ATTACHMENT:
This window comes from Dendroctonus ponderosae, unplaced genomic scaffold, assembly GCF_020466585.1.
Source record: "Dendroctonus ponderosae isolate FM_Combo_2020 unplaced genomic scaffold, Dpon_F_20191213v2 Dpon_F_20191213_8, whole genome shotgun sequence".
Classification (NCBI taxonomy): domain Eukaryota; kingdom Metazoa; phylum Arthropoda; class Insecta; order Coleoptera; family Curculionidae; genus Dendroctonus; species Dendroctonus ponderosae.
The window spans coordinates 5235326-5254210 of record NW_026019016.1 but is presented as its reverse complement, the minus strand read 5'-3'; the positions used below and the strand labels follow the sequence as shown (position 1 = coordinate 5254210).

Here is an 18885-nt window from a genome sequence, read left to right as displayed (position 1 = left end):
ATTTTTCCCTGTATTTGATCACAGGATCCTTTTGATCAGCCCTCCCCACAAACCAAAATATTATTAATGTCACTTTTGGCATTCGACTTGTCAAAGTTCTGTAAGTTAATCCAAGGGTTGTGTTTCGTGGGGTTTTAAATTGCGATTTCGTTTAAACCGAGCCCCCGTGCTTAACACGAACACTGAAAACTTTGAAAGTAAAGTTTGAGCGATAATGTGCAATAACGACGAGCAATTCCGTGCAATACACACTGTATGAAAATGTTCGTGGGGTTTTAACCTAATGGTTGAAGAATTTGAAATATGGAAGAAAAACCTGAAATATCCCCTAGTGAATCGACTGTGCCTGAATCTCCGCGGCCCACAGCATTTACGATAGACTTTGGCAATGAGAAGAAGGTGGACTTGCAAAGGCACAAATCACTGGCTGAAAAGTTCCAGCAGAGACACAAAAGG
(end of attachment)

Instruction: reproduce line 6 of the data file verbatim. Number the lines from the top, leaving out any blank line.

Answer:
ATTTTTCCCTGTATTTGATCACAGGATCCTTTTGATCAGCCCTCCCCACAAACCAAAATATTATTAATGTCACTTTTGGCATTCGACTTGTCAAAGTTCTGTAAGTTAATCCAAGGGTTGTGTTTCGTGGGGTTTTAAATTGCGATTTCGTTTAAACCGAGCCCCCGTGCTTAACACGAACACTGAAAACTTTGAAAGTAAAGTTTGAGCGATAATGTGCAATAACGACGAGCAATTCCGTGCAATACACACTGTATGAAAATGTTCGTGGGGTTTTAACCTAATGGTTGAAGAATTTGAAATATGGAAGAAAAACCTGAAATATCCCCTAGTGAATCGACTGTGCCTGAATCTCCGCGGCCCACAGCATTTACGATAGACTTTGGCAATGAGAAGAAGGTGGACTTGCAAAGGCACAAATCACTGGCTGAAAAGTTCCAGCAGAGACACAAAAGG